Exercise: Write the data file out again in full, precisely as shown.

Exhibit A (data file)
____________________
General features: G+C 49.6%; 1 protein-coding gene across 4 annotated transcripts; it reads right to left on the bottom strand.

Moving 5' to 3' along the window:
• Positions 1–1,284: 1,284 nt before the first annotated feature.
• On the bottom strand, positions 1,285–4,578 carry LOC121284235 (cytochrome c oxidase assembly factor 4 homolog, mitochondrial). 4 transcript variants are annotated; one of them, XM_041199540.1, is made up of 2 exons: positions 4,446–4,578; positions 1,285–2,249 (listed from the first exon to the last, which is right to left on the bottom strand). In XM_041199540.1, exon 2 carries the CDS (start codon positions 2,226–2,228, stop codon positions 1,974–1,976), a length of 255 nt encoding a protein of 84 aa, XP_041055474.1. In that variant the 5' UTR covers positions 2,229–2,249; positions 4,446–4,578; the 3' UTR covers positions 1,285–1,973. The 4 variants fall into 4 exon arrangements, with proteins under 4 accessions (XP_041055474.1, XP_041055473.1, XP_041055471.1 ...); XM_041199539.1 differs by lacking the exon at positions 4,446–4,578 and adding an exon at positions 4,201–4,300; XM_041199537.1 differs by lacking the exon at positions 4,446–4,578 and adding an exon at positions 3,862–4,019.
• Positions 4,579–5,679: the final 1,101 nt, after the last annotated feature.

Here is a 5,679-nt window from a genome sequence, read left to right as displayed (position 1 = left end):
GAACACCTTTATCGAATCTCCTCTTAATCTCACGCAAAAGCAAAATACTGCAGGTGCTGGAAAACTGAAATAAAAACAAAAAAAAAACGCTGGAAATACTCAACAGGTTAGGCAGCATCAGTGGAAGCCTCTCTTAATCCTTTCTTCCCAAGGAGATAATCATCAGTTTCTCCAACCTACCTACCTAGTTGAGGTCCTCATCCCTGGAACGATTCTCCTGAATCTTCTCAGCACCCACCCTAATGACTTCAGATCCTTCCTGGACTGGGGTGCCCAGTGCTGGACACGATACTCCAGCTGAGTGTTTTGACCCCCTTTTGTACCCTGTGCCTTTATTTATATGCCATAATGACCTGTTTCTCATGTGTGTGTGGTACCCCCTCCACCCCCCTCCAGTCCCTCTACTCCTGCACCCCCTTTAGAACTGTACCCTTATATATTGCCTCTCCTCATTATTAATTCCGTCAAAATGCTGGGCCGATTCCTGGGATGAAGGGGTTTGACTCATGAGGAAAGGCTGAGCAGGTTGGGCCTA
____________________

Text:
General features: G+C 49.6%; 1 protein-coding gene across 4 annotated transcripts; it reads right to left on the bottom strand.

Moving 5' to 3' along the window:
• Positions 1–1,284: 1,284 nt before the first annotated feature.
• On the bottom strand, positions 1,285–4,578 carry LOC121284235 (cytochrome c oxidase assembly factor 4 homolog, mitochondrial). 4 transcript variants are annotated; one of them, XM_041199540.1, is made up of 2 exons: positions 4,446–4,578; positions 1,285–2,249 (listed from the first exon to the last, which is right to left on the bottom strand). In XM_041199540.1, exon 2 carries the CDS (start codon positions 2,226–2,228, stop codon positions 1,974–1,976), a length of 255 nt encoding a protein of 84 aa, XP_041055474.1. In that variant the 5' UTR covers positions 2,229–2,249; positions 4,446–4,578; the 3' UTR covers positions 1,285–1,973. The 4 variants fall into 4 exon arrangements, with proteins under 4 accessions (XP_041055474.1, XP_041055473.1, XP_041055471.1 ...); XM_041199539.1 differs by lacking the exon at positions 4,446–4,578 and adding an exon at positions 4,201–4,300; XM_041199537.1 differs by lacking the exon at positions 4,446–4,578 and adding an exon at positions 3,862–4,019.
• Positions 4,579–5,679: the final 1,101 nt, after the last annotated feature.

Here is a 5,679-nt window from a genome sequence, read left to right as displayed (position 1 = left end):
GAACACCTTTATCGAATCTCCTCTTAATCTCACGCAAAAGCAAAATACTGCAGGTGCTGGAAAACTGAAATAAAAACAAAAAAAAAACGCTGGAAATACTCAACAGGTTAGGCAGCATCAGTGGAAGCCTCTCTTAATCCTTTCTTCCCAAGGAGATAATCATCAGTTTCTCCAACCTACCTACCTAGTTGAGGTCCTCATCCCTGGAACGATTCTCCTGAATCTTCTCAGCACCCACCCTAATGACTTCAGATCCTTCCTGGACTGGGGTGCCCAGTGCTGGACACGATACTCCAGCTGAGTGTTTTGACCCCCTTTTGTACCCTGTGCCTTTATTTATATGCCATAATGACCTGTTTCTCATGTGTGTGTGGTACCCCCTCCACCCCCCTCCAGTCCCTCTACTCCTGCACCCCCTTTAGAACTGTACCCTTATATATTGCCTCTCCTCATTATTAATTCCGTCAAAATGCTGGGCCGATTCCTGGGATGAAGGGGTTTGACTCATGAGGAAAGGCTGAGCAGGTTGGGCCTA